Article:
2kw step-up/step-down transformer + 220v "normal" vfd, or VFD w/ voltage doubler


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Thread: 2kw step-up/step-down transformer + 220v "normal" vfd, or VFD w/ voltage doubler

  1. #1

    Default 2kw step-up/step-down transformer + 220v "normal" vfd, or VFD w/ voltage doubler

    Hi Guys,
    I have done quite a few searches on the forums trying to see if there is any specific advice regarding the merits of a transformer vs vfd with voltage doubler, and I haven't really seen specific advice, so here goes:

    I am assembling a cnc router for a high school robotics team to use. We cut wood prototype parts, and polycarb/6061/6063 "production" parts.

    The gantry is a shapeoko xxl (belt driven xy, ballscrew "hdz" z axis). Not ideal, but the "price was right".

    In reading posts here, it seems that one should steer clear of the 120v spindles. So, I have purchased one of these: https://www.amazon.com/gp/product/B077BY1L86 which seemed to be a good combination of: not too much power from mains, 240v instead of 120v, and not too heavy (9lbs instead of the typical 12lbs). Assuming that these specs are in the right ballpark (always questionable, which is why i ordered through amazon), I now need to figure out how to drive the spindle.

    Realistic/Ideal situation is that I will have access to 240v single phase mains, when the robotics team moves to a new build space (we are currently shopping for warehouse space and hope to have a new manufacturing space in the next couple of months). In the mean time, I need to run this spindle from a 120v 15a supply (certainly NOT ideal).

    Further complicating things is that I would like to, occasionally, take the machine on "field trips" in a trailer to other schools to demonstrate cnc machinery, where likely I will have access to 120v 15a mains. The machine itself is being built into a table/enclosure with casters to facilitate easy movement and the abuse of being trailered around.

    With all of that setup, here is my question:
    Does it make more sense for me to:
    1) buy a VFD with a voltage doubler, such as a https://www.amazon.com/Huanyang-Vari.../dp/B07GD628D7
    OR
    2) should i use a step up/step down transformer, and get a straight 220v to 220v vfd, such as this guy: https://www.amazon.com/HY-HUANYANG-V...p/B0775S7KFW/?
    of note: I happen to already own an older version of this guy: https://www.powerbright.com/product/vc2000w that is not being used for anything else, and so it is "free" to me.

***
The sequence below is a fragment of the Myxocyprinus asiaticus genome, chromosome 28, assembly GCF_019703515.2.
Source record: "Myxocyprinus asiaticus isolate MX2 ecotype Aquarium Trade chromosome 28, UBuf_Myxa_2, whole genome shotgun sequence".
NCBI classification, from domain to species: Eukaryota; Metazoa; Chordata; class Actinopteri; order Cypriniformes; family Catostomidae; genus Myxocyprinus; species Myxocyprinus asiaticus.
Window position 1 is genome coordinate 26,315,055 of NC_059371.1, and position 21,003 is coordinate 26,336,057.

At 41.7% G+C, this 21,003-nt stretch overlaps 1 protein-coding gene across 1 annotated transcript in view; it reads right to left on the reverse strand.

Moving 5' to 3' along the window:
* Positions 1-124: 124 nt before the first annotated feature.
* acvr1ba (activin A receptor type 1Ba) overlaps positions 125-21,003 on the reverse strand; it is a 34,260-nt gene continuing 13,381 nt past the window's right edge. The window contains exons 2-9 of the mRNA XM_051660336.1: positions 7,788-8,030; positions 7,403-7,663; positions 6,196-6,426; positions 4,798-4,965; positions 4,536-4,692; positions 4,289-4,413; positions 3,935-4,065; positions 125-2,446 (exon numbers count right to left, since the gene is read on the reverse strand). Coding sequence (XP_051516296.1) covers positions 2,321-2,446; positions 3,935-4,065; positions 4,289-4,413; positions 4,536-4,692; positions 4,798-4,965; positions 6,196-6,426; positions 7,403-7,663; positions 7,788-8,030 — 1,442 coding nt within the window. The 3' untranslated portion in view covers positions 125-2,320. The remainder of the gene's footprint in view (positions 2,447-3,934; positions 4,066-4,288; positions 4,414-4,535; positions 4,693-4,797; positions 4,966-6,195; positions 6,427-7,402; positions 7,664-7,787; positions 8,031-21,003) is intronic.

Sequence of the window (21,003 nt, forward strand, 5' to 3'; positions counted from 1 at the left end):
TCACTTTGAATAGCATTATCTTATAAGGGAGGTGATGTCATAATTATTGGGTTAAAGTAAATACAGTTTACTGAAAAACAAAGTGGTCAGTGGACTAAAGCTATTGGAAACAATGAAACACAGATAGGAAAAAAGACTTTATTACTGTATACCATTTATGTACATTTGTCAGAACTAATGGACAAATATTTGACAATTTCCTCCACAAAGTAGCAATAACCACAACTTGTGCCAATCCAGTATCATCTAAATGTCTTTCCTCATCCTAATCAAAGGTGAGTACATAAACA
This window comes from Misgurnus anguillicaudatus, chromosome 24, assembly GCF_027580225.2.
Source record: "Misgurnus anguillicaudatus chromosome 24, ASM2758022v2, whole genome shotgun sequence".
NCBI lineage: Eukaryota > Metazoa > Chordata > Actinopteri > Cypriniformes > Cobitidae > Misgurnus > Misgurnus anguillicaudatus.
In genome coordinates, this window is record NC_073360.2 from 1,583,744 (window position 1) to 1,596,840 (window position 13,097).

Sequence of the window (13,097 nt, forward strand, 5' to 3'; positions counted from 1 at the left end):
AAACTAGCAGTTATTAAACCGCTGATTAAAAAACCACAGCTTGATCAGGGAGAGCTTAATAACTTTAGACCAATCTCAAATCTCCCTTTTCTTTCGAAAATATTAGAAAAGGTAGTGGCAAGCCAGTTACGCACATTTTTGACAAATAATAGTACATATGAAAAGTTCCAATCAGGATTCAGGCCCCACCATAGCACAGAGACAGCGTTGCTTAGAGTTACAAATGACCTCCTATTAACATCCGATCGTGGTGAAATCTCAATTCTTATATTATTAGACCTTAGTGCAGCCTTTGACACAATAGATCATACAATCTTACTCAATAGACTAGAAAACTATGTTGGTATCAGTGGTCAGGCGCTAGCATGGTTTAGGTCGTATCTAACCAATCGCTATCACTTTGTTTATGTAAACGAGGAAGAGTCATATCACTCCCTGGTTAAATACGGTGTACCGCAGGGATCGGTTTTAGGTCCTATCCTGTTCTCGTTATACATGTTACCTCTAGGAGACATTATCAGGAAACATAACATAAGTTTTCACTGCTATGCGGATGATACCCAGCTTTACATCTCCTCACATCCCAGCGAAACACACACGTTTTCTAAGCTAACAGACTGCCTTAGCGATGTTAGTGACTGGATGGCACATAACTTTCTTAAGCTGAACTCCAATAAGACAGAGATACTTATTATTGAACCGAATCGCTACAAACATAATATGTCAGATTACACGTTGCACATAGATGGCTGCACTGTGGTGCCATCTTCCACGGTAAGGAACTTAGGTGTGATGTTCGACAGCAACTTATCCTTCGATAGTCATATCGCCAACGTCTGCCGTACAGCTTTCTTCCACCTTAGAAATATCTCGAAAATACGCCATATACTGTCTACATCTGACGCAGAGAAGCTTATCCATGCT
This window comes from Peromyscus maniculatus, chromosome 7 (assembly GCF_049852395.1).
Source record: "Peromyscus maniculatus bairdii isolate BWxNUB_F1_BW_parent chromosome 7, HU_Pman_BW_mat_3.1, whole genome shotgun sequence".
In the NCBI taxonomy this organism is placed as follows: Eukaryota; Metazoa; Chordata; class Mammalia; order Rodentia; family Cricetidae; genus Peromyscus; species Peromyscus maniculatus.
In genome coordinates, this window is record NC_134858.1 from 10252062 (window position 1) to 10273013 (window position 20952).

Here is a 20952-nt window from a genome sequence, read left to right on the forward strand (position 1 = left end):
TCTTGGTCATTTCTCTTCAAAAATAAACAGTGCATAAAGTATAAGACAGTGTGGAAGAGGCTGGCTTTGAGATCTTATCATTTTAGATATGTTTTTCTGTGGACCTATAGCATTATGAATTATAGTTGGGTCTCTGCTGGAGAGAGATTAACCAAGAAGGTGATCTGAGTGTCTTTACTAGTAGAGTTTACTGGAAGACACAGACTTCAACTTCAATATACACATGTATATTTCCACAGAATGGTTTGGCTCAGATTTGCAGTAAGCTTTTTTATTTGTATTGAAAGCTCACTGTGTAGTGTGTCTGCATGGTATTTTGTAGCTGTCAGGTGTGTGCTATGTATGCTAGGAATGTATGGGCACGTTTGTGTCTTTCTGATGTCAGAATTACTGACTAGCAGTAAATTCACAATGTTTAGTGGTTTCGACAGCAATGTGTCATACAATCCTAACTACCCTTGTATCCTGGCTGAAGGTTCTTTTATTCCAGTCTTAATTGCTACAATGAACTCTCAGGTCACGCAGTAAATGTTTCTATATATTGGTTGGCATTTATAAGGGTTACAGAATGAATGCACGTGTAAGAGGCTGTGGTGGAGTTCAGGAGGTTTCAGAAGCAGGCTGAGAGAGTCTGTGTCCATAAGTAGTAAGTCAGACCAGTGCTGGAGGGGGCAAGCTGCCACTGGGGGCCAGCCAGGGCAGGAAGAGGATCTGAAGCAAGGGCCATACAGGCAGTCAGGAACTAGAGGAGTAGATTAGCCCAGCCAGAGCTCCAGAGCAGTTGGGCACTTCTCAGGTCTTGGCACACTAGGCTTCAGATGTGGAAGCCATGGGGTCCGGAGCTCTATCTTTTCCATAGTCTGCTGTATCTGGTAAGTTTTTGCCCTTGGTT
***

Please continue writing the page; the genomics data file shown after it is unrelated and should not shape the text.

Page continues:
OR
    3) is there another option that I haven't considered?

    My research so far seems to indicate that transformers should be 95% efficient or better, but I dont know about the efficiency of voltage doublers, or if there are any other considerations other than just efficiency.

    And then as a follow up question: What other considerations should I be thinking about? Should I be setting the current in the vfd for each phase to a lower number when running off of a 110v/15a mains, in order to not overload the 110v mains? Should I be worried about supply fitering, or mains contactors for the table/enclosure that the machine will be in? Other considerations I should be thinking about when running the machine in the student environment?

    Thank you so much for taking the time to help out a noob.

    Austin
    Robotics mentor

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    Default Re: 2kw step-up/step-down transformer + 220v "normal" vfd, or VFD w/ voltage doubler

    Quote Originally Posted by austinatxr View Post
    Hi Guys,
    I have done quite a few searches on the forums trying to see if there is any specific advice regarding the merits of a transformer vs vfd with voltage doubler, and I haven't really seen specific advice, so here goes:

    I am assembling a cnc router for a high school robotics team to use. We cut wood prototype parts, and polycarb/6061/6063 "production" parts.

    The gantry is a shapeoko xxl (belt driven xy, ballscrew "hdz" z axis). Not ideal, but the "price was right".

    In reading posts here, it seems that one should steer clear of the 120v spindles. So, I have purchased one of these: https://www.amazon.com/gp/product/B077BY1L86 which seemed to be a good combination of: not too much power from mains, 240v instead of 120v, and not too heavy (9lbs instead of the typical 12lbs). Assuming that these specs are in the right ballpark (always questionable, which is why i ordered through amazon), I now need to figure out how to drive the spindle.

    Realistic/Ideal situation is that I will have access to 240v single phase mains, when the robotics team moves to a new build space (we are currently shopping for warehouse space and hope to have a new manufacturing space in the next couple of months). In the mean time, I need to run this spindle from a 120v 15a supply (certainly NOT ideal).

    Further complicating things is that I would like to, occasionally, take the machine on "field trips" in a trailer to other schools to demonstrate cnc machinery, where likely I will have access to 120v 15a mains. The machine itself is being built into a table/enclosure with casters to facilitate easy movement and the abuse of being trailered around.

    With all of that setup, here is my question:
    Does it make more sense for me to: